Algorithms, machine learning, and automated systems have revolutionized the world of work, and given rise to a whole new set of social issues.
The use of algorithms, machine learning, and automated systems in businesses has grown by nearly 300% in the last five years.
The Québec economy has gone digital in recent years, a shift that has led to a collective reflection on the effects of artificial intelligence (AI) in the workplace and the ethical questions it raises. Mircea Vultur, a professor at Institut national de la recherche scientifique (INRS) and a member of the multidisciplinary committee of experts convened by the Commission de l’éthique en science et en technologie, has been studying this shift and its attendant issues.
“The use of algorithms, machine learning, and automated systems in businesses has grown by nearly 300%! It is critical that we consider the social implications of these changes.”Mircea Vultur, expert specializing in work and professional integration
Vultur points to the competitive advantages and increased productivity afforded by AI, but also its dangers. His research focuses primarily on the ethical problems that arise from the adoption of AI, which has accelerated three trends in the world of work that predate the pandemic—telework, the use of digital platforms and e-commerce, and industrial automation.
With the arrival of algorithms in human resources management, companies can now monitor employee productivity remotely. As a result, telework is more likely to be used in situations where algorithmic management allows for precise monitoring of working hours and even employee movements. “This practice can lead to over-monitoring. There is a real risk of overstepping the boundary between work and private life. Furthermore, companies need to be transparent about the data they’re collecting on their employees, as many people aren’t necessarily aware of all the ways AI is being used in management,” Vultur says.
When it comes to businesses that primarily operate on digital platforms, such as the ridesharing company Uber, issues surrounding working conditions arise. “When you’re working alone, it can be a real challenge to organize collectively to ask for better benefits or working conditions,” Vultur says. Studies have shown that people in these types of jobs feel pressure to be constantly connected and available, so they, ofen have trouble logging off. “Algorithms create a high level of dependency, so workers effectively become subjugated by the platform,” he adds.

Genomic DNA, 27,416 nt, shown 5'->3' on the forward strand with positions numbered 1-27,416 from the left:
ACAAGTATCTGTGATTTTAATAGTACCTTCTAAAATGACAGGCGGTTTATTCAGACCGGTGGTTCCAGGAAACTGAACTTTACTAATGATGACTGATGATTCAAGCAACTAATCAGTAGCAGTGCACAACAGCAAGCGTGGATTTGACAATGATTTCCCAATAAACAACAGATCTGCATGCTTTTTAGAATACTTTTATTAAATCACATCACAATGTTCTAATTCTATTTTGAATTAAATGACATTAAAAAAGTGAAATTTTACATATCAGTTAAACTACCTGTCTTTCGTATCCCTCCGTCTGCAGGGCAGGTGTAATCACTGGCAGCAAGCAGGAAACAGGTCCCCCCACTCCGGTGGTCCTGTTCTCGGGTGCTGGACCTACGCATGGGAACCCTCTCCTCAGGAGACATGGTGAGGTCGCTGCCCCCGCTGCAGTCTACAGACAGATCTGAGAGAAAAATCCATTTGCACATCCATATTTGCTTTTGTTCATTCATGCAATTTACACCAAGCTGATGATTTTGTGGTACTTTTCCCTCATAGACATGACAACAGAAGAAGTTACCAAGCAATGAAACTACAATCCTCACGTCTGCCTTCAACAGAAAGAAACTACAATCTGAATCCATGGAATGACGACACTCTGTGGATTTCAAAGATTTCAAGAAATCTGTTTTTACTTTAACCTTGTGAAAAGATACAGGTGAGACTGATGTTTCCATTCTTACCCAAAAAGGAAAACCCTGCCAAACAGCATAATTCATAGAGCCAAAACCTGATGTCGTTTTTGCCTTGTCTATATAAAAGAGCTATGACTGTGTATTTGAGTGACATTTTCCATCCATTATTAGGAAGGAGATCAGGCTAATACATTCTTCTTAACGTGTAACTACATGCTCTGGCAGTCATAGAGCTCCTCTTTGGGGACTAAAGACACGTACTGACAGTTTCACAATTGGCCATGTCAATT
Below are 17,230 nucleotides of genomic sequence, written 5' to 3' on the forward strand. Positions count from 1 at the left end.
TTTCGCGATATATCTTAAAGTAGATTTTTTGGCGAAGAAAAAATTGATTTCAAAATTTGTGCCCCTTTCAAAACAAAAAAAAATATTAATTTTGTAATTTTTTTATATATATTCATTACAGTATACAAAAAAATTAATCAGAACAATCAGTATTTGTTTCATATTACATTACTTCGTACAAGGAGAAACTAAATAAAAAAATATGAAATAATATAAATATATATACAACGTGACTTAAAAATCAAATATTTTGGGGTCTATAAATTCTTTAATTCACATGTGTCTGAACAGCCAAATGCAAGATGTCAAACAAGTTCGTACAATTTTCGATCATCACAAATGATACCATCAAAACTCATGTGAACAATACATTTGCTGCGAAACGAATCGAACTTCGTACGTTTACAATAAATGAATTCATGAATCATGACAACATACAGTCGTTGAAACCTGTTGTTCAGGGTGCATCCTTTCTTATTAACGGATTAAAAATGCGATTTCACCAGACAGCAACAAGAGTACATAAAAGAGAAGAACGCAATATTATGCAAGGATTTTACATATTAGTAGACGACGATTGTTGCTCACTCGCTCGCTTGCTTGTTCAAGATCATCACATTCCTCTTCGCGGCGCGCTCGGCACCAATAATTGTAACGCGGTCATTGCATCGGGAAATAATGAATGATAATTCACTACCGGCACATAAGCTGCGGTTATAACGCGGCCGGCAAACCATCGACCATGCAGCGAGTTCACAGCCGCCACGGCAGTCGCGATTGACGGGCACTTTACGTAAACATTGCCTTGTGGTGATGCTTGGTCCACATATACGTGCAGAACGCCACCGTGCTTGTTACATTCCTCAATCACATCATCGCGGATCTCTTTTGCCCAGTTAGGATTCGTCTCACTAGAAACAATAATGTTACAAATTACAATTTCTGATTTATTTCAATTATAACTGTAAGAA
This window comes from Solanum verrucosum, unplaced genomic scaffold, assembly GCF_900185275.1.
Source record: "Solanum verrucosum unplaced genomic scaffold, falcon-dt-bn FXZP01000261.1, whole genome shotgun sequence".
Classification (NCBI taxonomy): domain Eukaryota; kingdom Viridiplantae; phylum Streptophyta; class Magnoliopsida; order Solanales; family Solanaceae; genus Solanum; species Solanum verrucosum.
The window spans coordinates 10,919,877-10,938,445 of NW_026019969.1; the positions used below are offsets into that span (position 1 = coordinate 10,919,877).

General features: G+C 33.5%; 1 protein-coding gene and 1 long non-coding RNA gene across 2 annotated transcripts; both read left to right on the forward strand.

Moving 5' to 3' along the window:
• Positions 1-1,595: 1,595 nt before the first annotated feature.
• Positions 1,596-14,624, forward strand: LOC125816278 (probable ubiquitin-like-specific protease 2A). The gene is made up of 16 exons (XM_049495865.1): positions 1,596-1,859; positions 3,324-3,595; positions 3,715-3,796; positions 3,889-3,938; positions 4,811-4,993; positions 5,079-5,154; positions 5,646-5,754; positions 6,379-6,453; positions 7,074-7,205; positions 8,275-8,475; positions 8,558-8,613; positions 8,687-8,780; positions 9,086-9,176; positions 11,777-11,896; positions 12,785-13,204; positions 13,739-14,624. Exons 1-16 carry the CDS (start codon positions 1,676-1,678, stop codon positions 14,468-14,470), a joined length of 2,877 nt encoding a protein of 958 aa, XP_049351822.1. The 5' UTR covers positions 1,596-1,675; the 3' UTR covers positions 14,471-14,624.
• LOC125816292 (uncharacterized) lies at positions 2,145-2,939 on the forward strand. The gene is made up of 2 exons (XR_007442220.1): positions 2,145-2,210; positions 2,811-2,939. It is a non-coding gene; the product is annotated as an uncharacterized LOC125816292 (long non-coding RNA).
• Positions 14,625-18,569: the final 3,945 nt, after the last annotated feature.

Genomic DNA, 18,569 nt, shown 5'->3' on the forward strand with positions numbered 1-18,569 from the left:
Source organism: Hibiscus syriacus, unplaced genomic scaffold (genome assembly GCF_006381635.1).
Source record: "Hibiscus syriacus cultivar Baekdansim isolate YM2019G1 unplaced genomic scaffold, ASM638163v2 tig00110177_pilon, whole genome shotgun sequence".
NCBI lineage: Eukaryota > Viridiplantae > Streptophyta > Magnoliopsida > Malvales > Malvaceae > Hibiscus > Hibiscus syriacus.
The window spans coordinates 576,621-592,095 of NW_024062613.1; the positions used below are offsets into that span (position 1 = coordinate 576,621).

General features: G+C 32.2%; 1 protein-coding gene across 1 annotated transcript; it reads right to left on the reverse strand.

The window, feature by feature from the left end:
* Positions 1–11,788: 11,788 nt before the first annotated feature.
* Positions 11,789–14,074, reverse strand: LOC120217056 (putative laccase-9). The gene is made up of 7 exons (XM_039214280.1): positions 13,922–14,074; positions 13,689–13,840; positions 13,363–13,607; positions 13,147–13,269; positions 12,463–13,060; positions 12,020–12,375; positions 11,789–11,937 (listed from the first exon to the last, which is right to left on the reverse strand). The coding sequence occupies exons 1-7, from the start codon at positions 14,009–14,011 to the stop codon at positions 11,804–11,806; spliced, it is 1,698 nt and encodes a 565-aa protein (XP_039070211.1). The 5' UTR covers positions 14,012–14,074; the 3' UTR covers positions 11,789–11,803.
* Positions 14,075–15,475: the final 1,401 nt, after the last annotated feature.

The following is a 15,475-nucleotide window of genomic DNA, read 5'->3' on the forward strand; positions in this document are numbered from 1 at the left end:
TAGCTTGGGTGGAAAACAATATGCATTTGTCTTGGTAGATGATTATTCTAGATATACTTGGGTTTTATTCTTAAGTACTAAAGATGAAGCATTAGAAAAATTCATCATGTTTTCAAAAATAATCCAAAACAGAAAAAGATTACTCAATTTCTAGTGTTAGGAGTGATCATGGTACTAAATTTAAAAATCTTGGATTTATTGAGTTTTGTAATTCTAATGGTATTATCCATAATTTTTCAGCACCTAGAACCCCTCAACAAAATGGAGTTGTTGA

In industrial automation, artificial intelligence has led to some radical changes. Where the Industrial Revolution saw machines replacing physical labour, today we are seeing cognitive work replaced by information processing.
Will such automation lead to the loss of even more jobs? On this front, Vultur is optimistic. “I think what we’ll see is a change in the nature of jobs. Instead of physically performing the work themselves, people will assist a machine. So there’ll be a need for workers to develop new skills, more analytical than physical,” he explains.
Still, the development of artificial intelligence poses a challenge for Québec, whose economy is based mainly on small- and medium-sized businesses. Unlike large companies, these businesses need help from external resources to develop this kind of expertise. This challenge is also compounded by a shortage of skilled workers in all digital fields. “There simply aren’t enough candidates out there, so demand is very high for people with these skills,” Vultur notes. “The digital workforce also has a very high rate of turnover. Only 20% of people stay in the same organization for more than a few years. Skilled workers are spoiled for choice, so they’re going to take the jobs that offer the best benefits.”
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